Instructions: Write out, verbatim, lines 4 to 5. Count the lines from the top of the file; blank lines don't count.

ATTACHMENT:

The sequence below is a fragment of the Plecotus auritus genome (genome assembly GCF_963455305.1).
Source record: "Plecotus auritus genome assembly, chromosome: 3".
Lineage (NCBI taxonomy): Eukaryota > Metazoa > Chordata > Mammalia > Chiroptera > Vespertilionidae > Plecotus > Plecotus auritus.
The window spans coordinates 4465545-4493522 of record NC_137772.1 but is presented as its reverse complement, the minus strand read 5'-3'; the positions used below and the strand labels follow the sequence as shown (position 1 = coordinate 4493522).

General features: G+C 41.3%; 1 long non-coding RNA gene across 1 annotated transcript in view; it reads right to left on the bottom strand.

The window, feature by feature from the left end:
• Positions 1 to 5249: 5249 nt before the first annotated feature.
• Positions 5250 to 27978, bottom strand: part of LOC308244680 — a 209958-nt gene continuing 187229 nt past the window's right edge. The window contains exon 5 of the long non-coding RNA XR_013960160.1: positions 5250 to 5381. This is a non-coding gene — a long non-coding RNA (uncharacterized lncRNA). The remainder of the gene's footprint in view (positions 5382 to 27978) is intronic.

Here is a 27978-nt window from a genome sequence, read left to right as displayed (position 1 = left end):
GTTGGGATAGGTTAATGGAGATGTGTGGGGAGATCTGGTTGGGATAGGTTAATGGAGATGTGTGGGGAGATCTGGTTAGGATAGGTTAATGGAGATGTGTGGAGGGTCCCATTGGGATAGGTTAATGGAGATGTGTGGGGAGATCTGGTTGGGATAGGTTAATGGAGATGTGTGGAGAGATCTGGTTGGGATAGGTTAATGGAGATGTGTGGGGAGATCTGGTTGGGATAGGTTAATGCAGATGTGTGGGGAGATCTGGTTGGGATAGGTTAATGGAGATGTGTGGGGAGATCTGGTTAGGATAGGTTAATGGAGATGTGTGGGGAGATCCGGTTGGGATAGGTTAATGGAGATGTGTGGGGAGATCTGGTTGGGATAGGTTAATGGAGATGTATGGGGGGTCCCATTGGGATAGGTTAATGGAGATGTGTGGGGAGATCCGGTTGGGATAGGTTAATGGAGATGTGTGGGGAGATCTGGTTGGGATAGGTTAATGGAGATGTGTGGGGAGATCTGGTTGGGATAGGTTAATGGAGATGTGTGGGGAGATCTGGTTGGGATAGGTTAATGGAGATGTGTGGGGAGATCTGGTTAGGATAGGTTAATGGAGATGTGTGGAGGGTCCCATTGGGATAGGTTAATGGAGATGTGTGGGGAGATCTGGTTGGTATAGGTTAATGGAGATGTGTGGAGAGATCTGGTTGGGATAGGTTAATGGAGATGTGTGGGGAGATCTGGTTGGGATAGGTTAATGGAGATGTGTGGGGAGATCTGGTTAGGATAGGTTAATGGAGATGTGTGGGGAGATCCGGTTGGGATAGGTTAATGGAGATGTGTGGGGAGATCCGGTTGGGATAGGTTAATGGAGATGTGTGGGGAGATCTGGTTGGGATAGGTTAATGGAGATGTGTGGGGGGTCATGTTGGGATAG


The window spans coordinates 4465545-4493522 of record NC_137772.1 but is presented as its reverse complement, the minus strand read 5'-3'; the positions used below and the strand labels follow the sequence as shown (position 1 = coordinate 4493522).

General features: G+C 41.3%; 1 long non-coding RNA gene across 1 annotated transcript in view; it reads right to left on the bottom strand.